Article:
Over 60 common pharmaceuticals have been found in river-dwelling wildlife in Australia, highlighting the need for better wastewater treatment strategies. When we take a drug, a portion sometimes passes through us intact and goes down the toilet. But as most medications are not removed during sewage treatment, they often end up in waterways. To find out if pharmaceutical waste then finds its way into aquatic creatures, Erinn Richmond at Monash University in Melbourne, Australia and her colleagues sampled flies, beetles, spiders and other insects from six waterways in the greater Melbourne region. The sites varied from a treated sewage run-off stream to a river in a national park. The researchers detected 69 medications in the insects, including antidepressants, painkillers, antibiotics, and blood pressure-lowering agents. The highest levels were found in insects near wastewater plants, but low levels were also detected in those from more pristine areas. River-borne pharmaceuticals most likely accumulate in flies and beetles while they are underwater larvae, then transfer to spiders that feed on them after they emerge as adults, says Richmond. Other predators like fish, platypuses, birds, bats and frogs may also become cross-contaminated, she says. (Webmaster's comment: And with 7.7 billion people dumping these pharmaceuticals into our water supply this problem is HUGE!)
11-6-18 Gene therapy injection into spinal cord halts ALS in adult mice
A new delivery method could take us a step closer to a gene therapy for amyotrophic lateral sclerosis (ALS), a neurodegenerative disorder in which nerve cells progressively stop working throughout the spinal cord and the brain. Animal studies have already suggested that ALS can be prevented by replacing the mutated genes that cause some forms of the condition with normal versions. But delivering genes to nerve cells in the spine is a challenge. The new method involves injecting corrected genes beneath the tissues that protect the spinal cord. The technique has been shown to correct 89 per cent of genes associated with an inherited form of ALS. Ten per cent of ALS patients have an inherited version of the disease, and 20 per cent of those people have a mutation in a gene called SOD1 that causes their ALS. There is currently no effective treatment for this familial form of ALS or the more common sporadic ALS, both of which have a median survival of 3 to 5 years after the onset of symptoms. Martin Marsala and Mariana Bravo Hernandez at the University of California San Diego and their colleagues inserted a compound that silences the SOD1 gene into a virus. They then injected the virus into adult mice with an inherited ALS-like condition just above their spinal cords. “We’re injecting it beneath the membranes that protect the spinal cord, so there’s no barrier. That’s what allows us to impact all the neurons inside the spinal cord,” says Bravo Hernandez.
11-6-18 Hormone helps regrow frog legs and may one day lead to a human therapy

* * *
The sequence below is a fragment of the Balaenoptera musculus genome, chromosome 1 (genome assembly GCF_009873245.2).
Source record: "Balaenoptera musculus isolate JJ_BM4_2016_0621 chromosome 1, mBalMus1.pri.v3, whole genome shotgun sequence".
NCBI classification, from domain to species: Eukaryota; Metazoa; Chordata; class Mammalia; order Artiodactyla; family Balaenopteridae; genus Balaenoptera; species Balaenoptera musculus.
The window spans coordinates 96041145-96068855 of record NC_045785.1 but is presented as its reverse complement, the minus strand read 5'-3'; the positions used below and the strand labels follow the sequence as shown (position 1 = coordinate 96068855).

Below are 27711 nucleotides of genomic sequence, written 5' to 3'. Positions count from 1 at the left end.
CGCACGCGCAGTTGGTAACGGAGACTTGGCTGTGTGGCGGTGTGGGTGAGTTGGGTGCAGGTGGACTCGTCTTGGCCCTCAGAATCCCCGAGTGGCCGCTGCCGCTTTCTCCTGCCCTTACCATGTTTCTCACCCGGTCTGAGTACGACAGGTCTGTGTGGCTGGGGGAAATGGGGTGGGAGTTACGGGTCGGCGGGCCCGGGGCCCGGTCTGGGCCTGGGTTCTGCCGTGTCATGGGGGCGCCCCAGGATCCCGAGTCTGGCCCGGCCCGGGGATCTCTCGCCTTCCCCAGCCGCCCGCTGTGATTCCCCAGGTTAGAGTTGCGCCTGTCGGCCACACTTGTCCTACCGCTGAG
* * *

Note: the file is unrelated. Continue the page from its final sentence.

Could we one day regrow amputated limbs? We have taken a small step down this road with partial regeneration of the hind legs of frogs. Several kinds of animals can regenerate damaged body parts to some extent, including flatworms, fish and some amphibians. With just a few exceptions mammals seem to have lost this ability in their evolutionary past but there’s hope it could be reawakened with the right chemical nudges. A species of African frog has relatively weak limb regenerating powers. If they lose a leg they normally regrow a thin spike of rubbery cartilage. But now Michael Levin at Tufts University, Massachusetts, and his colleagues have coaxed the animals into re-growing a wider, paddle-like structure complete with bones, nerves and blood vessels – although it lacked a foot. The team achieved their results with progesterone, which is best known as a female sex hormone, but which also plays a role in wound repair. It was delivered with a bioreactor, a small box containing progesterone-loaded gel that was sewn over the wound straight after amputation.
11-6-18 Loneliness is bad for brains
Solitary confinement shrinks nerve cells in mice, study finds. Mice yanked out of their community and held in solitary isolation show signs of brain damage. After a month of being alone, the mice had smaller nerve cells in certain parts of the brain. Other brain changes followed, scientists reported at a news briefing November 4 at the annual meeting of the Society for Neuroscience. It’s not known whether similar damage happens in the brains of isolated humans. If so, the results have implications for the health of people who spend much of their time alone, including the estimated tens of thousands of inmates in solitary confinement in the United States and elderly people in institutionalized care facilities. The new results, along with other recent brain studies, clearly show that for social species, isolation is damaging, says neurobiologist Huda Akil of the University of Michigan in Ann Arbor. “There is no question that this is changing the basic architecture of the brain,” Akil says.